I read my first Sherlock Holmes book over the summer.  I loved it.  In it Sherlock declares, ‘… when you have eliminated the impossible, whatever remains, however improbable, must be the truth.’  Sherlock is encouraging a careful examination of the evidence, and a willingness to follow that evidence wherever it leads.  I believe that John would have approved of such an approach.  John is not asking people to take a blind leap in the dark.

Sadly, many of our friends believe that a blind leap in the dark is all that Christianity offers.  The online version of the Collins Dictionary includes the following definition of faith: ‘strong or unshakable belief in something, especially without proof or evidence.’  But John says that he is a trustworthy eyewitness who has recorded these signs so that we may believe that Jesus is the Christ, the Son of God, and by believing we may have life in his name (20:31).  He wants us to move from evidence to belief in the person of Jesus, who is the only source of eternal life.  He has presented evidence that demands a verdict.

Thomas had no reason to doubt

I am not sure where Thomas was when Jesus appeared to the other disciples.  They saw him on the evening of the resurrection.  He spoke the words, ‘Peace be with you’ and their hearts were overjoyed at seeing him.  They spent the following week trying to convince Thomas of the good news of the resurrected Lord, but Thomas refused to believe.

I don’t know why Thomas refused to believe the words of the other disciples.  There was no reason for them to lie to him.  In fact Thomas had more reason than most to believe—he had witnessed the feeding of the five thousand and the raising of Lazarus, and he had heard Jesus explain how the promised Messiah would die and be raised from the dead.  Thomas’s doubt was not the result of a lack of evidence, and therefore Jesus gives him the loving rebuke, ‘stop doubting and believe!’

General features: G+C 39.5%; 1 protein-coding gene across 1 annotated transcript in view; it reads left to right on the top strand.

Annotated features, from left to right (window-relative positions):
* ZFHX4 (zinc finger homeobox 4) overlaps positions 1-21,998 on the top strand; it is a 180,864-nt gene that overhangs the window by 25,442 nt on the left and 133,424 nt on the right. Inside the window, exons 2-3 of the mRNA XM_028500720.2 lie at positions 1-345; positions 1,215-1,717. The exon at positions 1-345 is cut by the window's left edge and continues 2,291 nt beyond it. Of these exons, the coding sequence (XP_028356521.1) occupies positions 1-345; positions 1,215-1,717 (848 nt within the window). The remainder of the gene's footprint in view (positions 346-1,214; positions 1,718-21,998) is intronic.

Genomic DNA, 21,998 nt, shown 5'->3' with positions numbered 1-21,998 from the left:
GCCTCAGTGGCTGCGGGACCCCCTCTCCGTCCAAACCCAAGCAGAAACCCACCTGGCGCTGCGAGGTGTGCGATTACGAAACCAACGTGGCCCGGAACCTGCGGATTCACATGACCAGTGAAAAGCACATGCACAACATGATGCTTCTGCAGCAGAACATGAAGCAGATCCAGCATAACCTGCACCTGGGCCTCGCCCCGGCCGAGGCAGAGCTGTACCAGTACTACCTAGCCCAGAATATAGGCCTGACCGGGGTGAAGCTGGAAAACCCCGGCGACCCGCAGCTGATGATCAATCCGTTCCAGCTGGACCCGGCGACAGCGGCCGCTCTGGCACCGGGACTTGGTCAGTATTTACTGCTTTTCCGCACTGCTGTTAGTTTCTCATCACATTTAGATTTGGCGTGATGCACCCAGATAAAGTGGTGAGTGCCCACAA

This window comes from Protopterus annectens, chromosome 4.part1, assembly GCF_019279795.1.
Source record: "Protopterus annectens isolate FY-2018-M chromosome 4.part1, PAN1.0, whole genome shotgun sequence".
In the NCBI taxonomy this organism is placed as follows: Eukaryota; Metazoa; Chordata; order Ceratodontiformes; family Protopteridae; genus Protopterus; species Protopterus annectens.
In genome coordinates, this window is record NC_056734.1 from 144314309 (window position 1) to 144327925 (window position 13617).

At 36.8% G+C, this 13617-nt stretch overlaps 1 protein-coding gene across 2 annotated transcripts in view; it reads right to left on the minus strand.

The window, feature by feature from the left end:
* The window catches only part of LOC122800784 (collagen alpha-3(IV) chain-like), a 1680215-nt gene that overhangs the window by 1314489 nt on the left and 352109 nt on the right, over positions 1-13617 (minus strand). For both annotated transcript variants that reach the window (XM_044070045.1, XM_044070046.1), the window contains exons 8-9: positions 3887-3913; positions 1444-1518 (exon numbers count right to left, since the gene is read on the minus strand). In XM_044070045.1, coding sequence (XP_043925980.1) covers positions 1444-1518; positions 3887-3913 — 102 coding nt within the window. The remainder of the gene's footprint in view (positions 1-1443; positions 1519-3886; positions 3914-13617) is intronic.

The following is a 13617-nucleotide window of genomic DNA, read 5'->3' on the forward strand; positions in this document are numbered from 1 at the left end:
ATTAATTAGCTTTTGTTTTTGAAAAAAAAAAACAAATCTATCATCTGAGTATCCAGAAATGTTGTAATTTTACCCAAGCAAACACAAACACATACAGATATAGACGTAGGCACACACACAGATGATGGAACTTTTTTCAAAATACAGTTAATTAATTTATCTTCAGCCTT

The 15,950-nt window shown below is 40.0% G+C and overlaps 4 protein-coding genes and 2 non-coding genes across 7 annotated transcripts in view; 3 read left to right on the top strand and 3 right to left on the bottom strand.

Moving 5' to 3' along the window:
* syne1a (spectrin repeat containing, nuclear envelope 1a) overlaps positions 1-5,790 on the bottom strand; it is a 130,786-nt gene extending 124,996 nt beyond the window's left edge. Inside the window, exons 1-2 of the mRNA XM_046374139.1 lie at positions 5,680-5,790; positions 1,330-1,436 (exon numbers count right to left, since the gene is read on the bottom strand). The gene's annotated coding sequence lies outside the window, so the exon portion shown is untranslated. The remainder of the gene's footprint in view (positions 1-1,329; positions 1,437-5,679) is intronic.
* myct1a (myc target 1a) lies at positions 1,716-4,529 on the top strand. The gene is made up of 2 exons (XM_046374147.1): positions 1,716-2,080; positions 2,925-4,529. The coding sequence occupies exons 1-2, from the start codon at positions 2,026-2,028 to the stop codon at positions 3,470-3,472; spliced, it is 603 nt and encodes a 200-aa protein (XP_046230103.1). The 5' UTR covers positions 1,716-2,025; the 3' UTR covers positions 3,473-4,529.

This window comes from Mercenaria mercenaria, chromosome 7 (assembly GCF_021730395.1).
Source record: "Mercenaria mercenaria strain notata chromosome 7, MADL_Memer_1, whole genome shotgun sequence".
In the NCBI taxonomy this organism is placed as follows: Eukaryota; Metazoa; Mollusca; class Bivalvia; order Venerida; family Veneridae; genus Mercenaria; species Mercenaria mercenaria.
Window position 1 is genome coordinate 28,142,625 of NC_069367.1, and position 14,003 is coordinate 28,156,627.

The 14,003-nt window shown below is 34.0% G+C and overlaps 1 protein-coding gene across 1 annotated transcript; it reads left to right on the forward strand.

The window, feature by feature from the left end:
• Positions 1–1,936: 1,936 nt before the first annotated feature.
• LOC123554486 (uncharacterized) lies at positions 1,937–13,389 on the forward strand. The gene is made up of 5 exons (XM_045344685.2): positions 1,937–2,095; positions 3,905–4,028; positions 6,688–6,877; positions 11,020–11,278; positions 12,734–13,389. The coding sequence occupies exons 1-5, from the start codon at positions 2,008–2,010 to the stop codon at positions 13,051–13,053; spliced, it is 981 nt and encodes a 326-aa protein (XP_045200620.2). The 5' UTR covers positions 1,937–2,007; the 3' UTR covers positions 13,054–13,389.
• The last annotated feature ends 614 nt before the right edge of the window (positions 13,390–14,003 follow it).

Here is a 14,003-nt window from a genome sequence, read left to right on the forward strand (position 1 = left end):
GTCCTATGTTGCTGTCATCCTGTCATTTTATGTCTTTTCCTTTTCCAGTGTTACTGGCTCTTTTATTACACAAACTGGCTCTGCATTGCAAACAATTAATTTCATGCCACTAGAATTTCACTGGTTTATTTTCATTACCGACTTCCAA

I am not saying that all doubt is a moral failing.  There may be innocent reasons why you are struggling with doubt at the moment.  Maybe someone has unsettled your belief by asking questions that you can’t answer.  The epistle of Jude was written to people who had been shaken by false-teachers, and Jude instructs the church to have mercy on those who doubt (Jude 22).  Talk to experienced Christians and ask them how they deal with these questions.  Doubt can also arise from the strains caused by illness in the family, grief or depression.  Why not pray with the man who approached Jesus declaring, ‘I believe, help me in my unbelief’?  But sometimes our doubt is rooted in the fact that we have failed to examine the evidence, won’t trust him in the storm or are refusing to accept the challenges presented by a risen Lord.

Jesus offers us peace with God

Thomas is presented with the same evidence that we are presented with as we read John’s Gospel—the reliable testimony of eyewitnesses to the resurrection.  Jesus says that we are blessed if we accept this evidence, and that Thomas was making an unreasonable demand.  ‘Unless I see in his hands the marks of the nails, and place my finger into the mark of the nails, and place my hand into his side, I will never believe.’  You can hear the stubborn defiance in his voice!

The next Sunday, when the disciples were together, with the doors locked, Jesus came and stood among them.  He greets them again with the words, ‘peace be with you’ and invites Thomas to touch his scars.  Isn’t it interesting that Jesus’ glorious resurrection body shows the wounds of the crucifixion?  Someone has said that the only manmade things in heaven are the marks on Jesus’ body.  We sing of the scars that speak of sacrifice.  In heaven they worship the lamb who was slain (Rev. 5:12).      

‘Peace (Shalom) be with you,’ is the well-known and everyday greeting of Jews in Palestine, even to this day.  But although it was an everyday greeting it was loaded with profound significance.  All of the major Old Testament prophets used this word Shalom to describe the blessing of being a part of God’s kingdom.  The apostle Paul would later include the word peace in the greetings found in every one of his New Testament letters.  ‘Peace be with you’ is the great follow on from Jesus dying words, ‘It is finished’ (19:30), for sinful and rebellious world is offered peace with God by a crucified Christ who has taken the full punishment for our guilt. 

There is no condemnation for those who are in Christ.  The Christian does not need to dwell on past failures or fear future separation from God’s love.  We may not always feel at peace, but God no longer feels enmity towards us.  Forgiveness and reconciliation with God are central to the eternal life that is offered to us in Christ.  When Billy Graham wanted to write a book that summed up the blessing of being a Christian he chose the title, ‘Peace with God’.

Thomas declares that Jesus is his Lord and God